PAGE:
To sum up, this little device has transformed my listening pleasure and I can’t recommend it highly enough.
on 5 May 2014
I could write a million word review about this DAP, and still not really convey enough how good it is for the money... One of the biggest assets it has is that it sounds great, and - will allow you to have up to 256GB of music on board (128GB micro SD x 2), which is more than enough space to allow you to use your mobile phone as a phone - saving lots of battery loife, so - no more worrying about being at 5% batter left on your phone, and if you should listen to music, or call the cab - with this player in your pocket, you can have assurity that you can do both (not to mention that this sounds substantially better than any phone I've heard to date)!
It can play virtually any format of audio you want to throw at it (as far as I am aware, this is the very cheapest player that can natively play DSD64 files!), and does so with real authority, power, and grace.
Great player through the headphone output, sounding accurate, and - can drive headphones loudly should that be your thing, however- when you get the upgrade bug (which anyone who buys electronics often will), this player gives you a good upgrade path by using the line out to an external amplifier (you can make an incredibly good sounding mini portable stack system using FiiO X5 DAP, HS6 'frame' and E12 amplifier - which could easily rival even very good home based systems), however - if your top budget is £300.00 and you want the best that you can buy for this money, you could definitely do worse than picking up this player (or looking at the more cost effective X3)...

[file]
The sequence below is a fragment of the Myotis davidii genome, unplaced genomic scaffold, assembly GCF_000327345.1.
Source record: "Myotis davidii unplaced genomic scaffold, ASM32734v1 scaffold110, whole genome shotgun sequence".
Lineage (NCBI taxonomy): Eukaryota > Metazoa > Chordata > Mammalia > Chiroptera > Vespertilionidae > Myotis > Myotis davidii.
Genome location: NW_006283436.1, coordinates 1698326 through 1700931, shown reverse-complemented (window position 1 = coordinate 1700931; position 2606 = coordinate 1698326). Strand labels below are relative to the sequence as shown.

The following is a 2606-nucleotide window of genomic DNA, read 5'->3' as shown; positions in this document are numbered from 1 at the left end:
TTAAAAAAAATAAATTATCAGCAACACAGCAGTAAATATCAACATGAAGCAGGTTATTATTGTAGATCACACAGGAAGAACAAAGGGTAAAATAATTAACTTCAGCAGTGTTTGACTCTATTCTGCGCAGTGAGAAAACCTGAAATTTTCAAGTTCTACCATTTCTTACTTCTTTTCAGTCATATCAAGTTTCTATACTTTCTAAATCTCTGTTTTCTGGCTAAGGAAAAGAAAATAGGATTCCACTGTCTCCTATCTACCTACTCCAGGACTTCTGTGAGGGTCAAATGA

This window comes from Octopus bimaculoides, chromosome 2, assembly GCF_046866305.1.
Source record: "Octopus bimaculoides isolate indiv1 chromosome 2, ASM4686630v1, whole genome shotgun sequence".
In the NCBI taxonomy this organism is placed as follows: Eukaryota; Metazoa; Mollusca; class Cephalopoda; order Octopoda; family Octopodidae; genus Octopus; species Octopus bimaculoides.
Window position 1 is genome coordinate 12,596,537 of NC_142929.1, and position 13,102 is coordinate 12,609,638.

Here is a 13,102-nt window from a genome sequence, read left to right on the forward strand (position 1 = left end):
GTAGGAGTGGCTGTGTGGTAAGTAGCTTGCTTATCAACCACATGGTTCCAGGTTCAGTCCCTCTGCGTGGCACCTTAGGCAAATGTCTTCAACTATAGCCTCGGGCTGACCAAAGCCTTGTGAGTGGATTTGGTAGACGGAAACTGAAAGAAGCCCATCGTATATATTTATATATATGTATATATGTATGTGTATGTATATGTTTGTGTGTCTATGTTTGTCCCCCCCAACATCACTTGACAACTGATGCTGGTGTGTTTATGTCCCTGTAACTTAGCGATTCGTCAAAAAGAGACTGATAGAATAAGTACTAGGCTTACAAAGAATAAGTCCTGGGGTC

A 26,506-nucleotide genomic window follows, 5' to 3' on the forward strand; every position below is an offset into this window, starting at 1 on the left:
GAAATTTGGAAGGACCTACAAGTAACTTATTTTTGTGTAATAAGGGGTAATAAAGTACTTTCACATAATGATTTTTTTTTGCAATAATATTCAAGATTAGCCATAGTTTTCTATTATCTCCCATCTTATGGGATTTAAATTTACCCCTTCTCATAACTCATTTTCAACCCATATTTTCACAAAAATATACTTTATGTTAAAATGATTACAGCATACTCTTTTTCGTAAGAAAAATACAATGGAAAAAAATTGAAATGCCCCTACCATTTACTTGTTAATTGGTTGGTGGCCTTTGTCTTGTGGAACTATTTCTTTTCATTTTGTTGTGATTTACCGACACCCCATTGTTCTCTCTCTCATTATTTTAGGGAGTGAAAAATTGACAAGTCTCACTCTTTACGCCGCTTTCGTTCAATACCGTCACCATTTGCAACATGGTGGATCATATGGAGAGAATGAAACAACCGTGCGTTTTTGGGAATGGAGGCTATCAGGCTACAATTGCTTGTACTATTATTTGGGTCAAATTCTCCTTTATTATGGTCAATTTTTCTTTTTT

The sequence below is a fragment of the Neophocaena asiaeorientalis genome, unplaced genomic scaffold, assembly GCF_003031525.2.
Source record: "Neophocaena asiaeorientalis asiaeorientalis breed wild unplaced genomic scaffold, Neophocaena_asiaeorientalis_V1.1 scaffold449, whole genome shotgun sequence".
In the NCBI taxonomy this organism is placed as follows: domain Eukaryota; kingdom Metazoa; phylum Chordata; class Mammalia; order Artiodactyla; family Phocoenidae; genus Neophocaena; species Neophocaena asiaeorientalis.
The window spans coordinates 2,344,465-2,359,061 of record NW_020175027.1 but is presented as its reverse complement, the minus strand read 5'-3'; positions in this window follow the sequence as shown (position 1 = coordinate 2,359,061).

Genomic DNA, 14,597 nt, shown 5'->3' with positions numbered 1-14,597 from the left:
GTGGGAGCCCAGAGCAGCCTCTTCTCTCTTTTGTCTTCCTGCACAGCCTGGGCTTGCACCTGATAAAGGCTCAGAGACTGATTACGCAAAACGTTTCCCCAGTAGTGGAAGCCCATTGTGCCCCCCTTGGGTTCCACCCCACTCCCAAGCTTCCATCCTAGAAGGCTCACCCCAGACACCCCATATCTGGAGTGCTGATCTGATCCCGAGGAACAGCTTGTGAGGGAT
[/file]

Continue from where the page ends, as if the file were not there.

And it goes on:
I have only had mine for four days, and already fallen in love with it (as a moderator at Head-Fi, I have had more than my fair share of equipment, and these days it takes a lot to impress me, which FiiO have done with this item), so at this time am not prepared to do a full review, however - if you do have any queries / questions / concerns feel free to leave a comment, and I will reply accordingly...
If you have no questions, but - want something better than your smartphone to listen to music on the go... buy this - NOW!
[Edit] - Confirmed that this [Optimized For SSD, Support UASP SATA III] Inateck 2.5 Inch USB 3.0 Hard Drive Disk HDD External Enclosure Case with usb 3.0 Cable for 9.5mm 7mm 2.5" SATA HDD and SSD, Tool-free HDD Installation, Compatible With Windows 2000/ XP /Vista/ 7/ 8, Mac OS 9.1... drive enclosure works with OTG (on fw2.0) on the X5, so, whilst we're waiting for 128GB micro SD cards to be available and cost effective - if you have an SSD knocking around, you could definitely do worse than picking up one of those enclosures to max out your music library on the go :)
(I have 2 x 64GB cards in the player, and a 128GB SSD in that enclosure, so - with overheads factored in, I have about 230GB of space to fill!!)
When Apple killed the iPod, one of my fears was real. The world where you could hold all the music ever, in a box the size of a chocolate, in your pocket, was suddenly eliminated by Apple's fetish for making everything streaming and inside their controlled, walled garden.
The Fiio X5 is the nearest thing to the iPod replacement there is. It's compact yet powerful with faithful audio reproduction, a good Digital Output as DAC, and hefty battery life, with none of the major drawbacks of Apple. Goodbye forever to clunky bloatware and torturous endless updates, limited cable options, nonsensical metadata (where, for example, including Album Artist and Song Artist created another identical Artist folder). Itunes is history. All you need is a file navigation system, and Windows Explorer is more than up to the job.